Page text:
Sunday Storytelling is a new series where I post a piece of fiction each Sunday. It might be a complete short story, a snippet of a work in progress, a character sketch, a response to one of the thousands of creative writing prompts I’ve collected through the years. Most of them won’t be polished or “final,” so feedback and criticism is welcome, but please be constructive in your comments.
Lintonville was a rough town, originally. Even after they dammed up the river to the south and it became Lake Linton and the rich folks started to build their lake houses, their summer homes, their resorts and getaways and country escape, you could see the rough surface that not even the finest, shiniest veneer could fully camouflage.
Linton only existed after they started mining in the hills nearby. It was just 15 miles as the crow flies to the river and that’s where they started sending the barges with supplies and men. It was a transport town, a junction town, a shanty town. It was a good town for people who didn’t want to answer questions.
When they built the railroads they placed a stop only a mile from the mines and bypassed Linton altogether, but some people stuck around. It had another small boom during Prohibition, a Passover point for bootleggers and traders and a few mob men, here and there. The few townsfolk that stubbornly continued to make their lives there didn’t ask questions and quietly accepted the jugs and growlers and barrels as payment for their hospitality. By the end of the 30s Linton had made its way onto the map and the folks in the city down south decided to build a road there. They cleared the route but only laid down asphalt about halfway, so Linton remained largely unreachable, except by river, and when that froze in the winter there just wasn’t any passage.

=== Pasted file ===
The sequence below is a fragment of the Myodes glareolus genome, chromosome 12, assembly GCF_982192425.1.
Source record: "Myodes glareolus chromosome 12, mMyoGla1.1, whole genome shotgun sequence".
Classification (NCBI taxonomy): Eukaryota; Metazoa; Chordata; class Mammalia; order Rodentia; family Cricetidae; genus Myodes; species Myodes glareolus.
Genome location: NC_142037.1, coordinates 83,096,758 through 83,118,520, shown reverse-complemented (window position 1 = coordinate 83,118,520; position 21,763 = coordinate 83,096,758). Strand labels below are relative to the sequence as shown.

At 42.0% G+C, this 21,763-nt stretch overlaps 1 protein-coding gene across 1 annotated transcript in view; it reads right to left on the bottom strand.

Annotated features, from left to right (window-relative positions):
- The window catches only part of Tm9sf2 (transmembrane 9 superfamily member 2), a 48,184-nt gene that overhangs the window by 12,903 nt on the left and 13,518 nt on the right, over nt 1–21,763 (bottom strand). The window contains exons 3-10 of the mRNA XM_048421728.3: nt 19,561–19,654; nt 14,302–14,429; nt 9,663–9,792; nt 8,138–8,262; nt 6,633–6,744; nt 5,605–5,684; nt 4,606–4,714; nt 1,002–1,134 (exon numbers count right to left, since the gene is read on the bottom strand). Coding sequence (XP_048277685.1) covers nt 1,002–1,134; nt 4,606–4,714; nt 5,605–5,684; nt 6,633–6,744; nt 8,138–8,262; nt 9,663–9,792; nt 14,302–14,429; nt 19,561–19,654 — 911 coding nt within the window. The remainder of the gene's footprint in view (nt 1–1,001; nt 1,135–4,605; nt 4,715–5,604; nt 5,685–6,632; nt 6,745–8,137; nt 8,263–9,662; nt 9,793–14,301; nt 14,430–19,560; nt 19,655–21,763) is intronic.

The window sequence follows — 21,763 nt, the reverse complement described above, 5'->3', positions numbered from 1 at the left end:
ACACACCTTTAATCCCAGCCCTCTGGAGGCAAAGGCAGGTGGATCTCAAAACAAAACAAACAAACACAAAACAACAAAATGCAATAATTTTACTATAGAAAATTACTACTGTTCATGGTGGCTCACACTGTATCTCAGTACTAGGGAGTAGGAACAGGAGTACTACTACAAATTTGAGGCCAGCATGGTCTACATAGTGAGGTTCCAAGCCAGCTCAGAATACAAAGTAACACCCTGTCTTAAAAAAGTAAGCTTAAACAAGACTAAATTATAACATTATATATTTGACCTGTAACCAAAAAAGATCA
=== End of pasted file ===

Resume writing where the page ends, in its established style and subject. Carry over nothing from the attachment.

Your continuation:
There was usually one schoolteacher around, not formally trained or anything, just a younger woman who could read, sometimes, with a knack for keeping the boys in one place for six hours a day. Some young people would leave when they felt they were old enough, when the bigger cities called to them with promises of adventure and prosperity. Most came back, though, either because their pockets were empty or because ailing relatives called for their aid. They would end up having their children in Linton, even though many swore they never would. Or they would simply never leave because there was no place in the cities for a woman with a past, with a child and no man to explain its existence.
After the war there was a big public works project to dam up the river many miles south and east. No one in Linton quite knew where exactly or why they needed the dam. Just that a year later, the river flooded its banks and eventually settled, still, over an area many acres across. With clear, calm waters, green plants started sprouting up where nothing had grown well before. More animals were attracted to the water, which brought hunters and trappers. Within a decade, it had officially been shored up and named Lake Linton, and Linton earned the –ville suffix to sound more pastoral and appealing to the wealthy in the cities, who all of a sudden were just aching for an idyllic countryside that was within a day’s drive.
The road was finally finished and developers, builders, contractors started coming. The town swelled to accommodate them; as usual, the folk there didn’t ask questions. In many ways, the foremen and their workers were no different than the miners who had originally made the town what it was. They wanted the same bars and saloons and whores, not much else. It wasn’t until the developers finished, when the rich folk came, who wanted restaurants, shops, theaters, that the more civilized signs of modern society started cropping up.
By the end of the century, Lintonville was like any other lakeside resort town, with just enough full-time residents to keep things going through the worst parts of winter, bustling with families and activity in the spring and summer.
But it still had its secrets.
Comments, feedback, and constructive criticism welcome…